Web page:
I like to think I am well-read, even as a blind flaneur who works constantly to negotiate access to books. When conversation turns to some obscure old warhorse from the canon, I like to joke that I didn’t finish the book, but I read the Classic Comics. Soon I will have another excuse. “Oh, sure, I read the tweets.
According to Ed Pilkington at guardian.co.uk:
Is there no end to Twittermania? Last week we saw the social networking tool Twitter deployed on the streets of Tehran. This week, moving seamlessly from the sublime to the ridiculous, it is being used to aid the digestion of the world’s greatest literature.
Fans of the classics will either be delighted or appalled to learn that the New York-branch of Penguin books has commissioned a new volume that will put great works through the Twitter mangle. The volume has a working title that will make the nerve ends of purists jangle: Twitterature.
In it, the authors will squish the jewels of world literature – they mention Dante, Shakespeare, Stendhal, Joyce and JK Rowling – into 20 tweets or less – that is 20 sentences each with fewer than 140 characters.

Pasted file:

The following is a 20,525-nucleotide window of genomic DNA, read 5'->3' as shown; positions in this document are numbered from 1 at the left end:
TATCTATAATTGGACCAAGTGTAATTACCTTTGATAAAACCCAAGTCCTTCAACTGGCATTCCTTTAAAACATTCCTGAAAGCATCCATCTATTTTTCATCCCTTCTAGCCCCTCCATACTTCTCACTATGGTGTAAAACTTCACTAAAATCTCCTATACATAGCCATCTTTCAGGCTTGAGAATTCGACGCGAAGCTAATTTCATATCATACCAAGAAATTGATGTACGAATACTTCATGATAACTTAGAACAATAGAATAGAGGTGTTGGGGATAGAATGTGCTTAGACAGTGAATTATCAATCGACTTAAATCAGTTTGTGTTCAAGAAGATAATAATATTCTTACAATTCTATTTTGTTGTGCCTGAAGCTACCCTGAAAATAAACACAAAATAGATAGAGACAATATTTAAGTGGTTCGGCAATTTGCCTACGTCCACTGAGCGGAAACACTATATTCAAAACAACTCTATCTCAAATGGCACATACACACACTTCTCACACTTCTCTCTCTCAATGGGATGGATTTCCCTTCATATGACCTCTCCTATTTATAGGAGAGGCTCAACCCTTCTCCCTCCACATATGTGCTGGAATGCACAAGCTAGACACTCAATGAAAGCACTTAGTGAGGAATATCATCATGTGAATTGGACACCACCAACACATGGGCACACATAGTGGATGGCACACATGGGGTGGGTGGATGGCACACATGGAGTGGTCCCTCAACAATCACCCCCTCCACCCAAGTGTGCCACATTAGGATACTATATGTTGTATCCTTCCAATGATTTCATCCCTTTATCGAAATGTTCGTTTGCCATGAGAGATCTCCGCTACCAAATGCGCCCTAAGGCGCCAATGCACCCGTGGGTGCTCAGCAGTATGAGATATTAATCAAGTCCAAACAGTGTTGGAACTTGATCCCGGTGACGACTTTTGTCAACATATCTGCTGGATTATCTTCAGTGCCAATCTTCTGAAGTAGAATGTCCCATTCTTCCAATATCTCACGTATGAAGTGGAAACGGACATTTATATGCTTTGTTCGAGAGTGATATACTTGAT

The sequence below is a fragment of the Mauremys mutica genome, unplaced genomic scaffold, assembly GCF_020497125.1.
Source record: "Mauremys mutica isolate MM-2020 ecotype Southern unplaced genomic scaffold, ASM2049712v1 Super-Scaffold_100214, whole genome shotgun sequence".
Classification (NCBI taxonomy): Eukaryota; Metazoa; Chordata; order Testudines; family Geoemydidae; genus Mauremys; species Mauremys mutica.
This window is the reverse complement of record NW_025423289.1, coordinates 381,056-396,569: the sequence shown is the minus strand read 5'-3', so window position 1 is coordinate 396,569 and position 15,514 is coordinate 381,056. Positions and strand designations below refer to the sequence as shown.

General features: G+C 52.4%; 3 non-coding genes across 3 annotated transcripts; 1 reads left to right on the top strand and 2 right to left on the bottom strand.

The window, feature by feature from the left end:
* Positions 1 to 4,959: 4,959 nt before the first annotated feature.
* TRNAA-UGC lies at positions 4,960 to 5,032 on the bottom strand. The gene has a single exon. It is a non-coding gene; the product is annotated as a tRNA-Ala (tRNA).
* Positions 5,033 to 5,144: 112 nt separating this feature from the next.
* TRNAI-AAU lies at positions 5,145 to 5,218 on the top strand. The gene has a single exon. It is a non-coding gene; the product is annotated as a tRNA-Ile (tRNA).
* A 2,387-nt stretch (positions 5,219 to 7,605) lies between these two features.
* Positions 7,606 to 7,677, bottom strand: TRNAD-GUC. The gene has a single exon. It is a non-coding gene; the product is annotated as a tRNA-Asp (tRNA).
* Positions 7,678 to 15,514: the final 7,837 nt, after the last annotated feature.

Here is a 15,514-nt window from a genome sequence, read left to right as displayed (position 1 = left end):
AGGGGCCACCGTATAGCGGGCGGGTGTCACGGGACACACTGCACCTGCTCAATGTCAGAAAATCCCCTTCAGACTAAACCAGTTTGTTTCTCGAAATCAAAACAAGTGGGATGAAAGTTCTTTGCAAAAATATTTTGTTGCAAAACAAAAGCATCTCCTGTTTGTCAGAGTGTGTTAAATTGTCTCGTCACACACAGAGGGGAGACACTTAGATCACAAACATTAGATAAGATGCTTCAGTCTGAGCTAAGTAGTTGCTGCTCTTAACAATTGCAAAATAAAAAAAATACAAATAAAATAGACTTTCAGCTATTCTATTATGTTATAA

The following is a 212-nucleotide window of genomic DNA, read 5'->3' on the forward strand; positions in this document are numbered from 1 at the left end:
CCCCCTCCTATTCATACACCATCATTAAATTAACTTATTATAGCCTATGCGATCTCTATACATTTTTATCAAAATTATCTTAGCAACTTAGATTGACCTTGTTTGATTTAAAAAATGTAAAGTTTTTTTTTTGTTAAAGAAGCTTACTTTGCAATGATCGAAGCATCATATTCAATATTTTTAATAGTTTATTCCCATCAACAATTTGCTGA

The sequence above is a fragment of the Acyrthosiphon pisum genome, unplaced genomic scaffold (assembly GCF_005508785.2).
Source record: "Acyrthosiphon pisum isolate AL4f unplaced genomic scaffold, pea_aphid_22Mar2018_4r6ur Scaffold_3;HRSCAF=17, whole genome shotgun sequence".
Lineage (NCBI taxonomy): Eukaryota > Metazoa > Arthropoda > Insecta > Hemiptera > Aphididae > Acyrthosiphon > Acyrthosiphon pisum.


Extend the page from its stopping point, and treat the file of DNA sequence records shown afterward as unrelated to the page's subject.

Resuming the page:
The book is the brainchild of two 19-year-old first-year students at the University of Chicago who claim to be starting a cultural revolution from their college dormitory. Bashing their heads together one evening in their university digs, Emmett Rensin and Alex Aciman asked themselves what defined the grandest ventures of their generation, and best expressed the souls of 21st century Americans?
Pretentious, maybe. Precocious, certainly. The answer they came up with was double-headed. They identified high literature as a crucial pillar for any generation.
But they also latched on to Twitter, the website where users compress all of human experience into 140 characters. Twitter, they thought to themselves, epitomised the short attention span and info-deluge that defined the contemporary age. Read more
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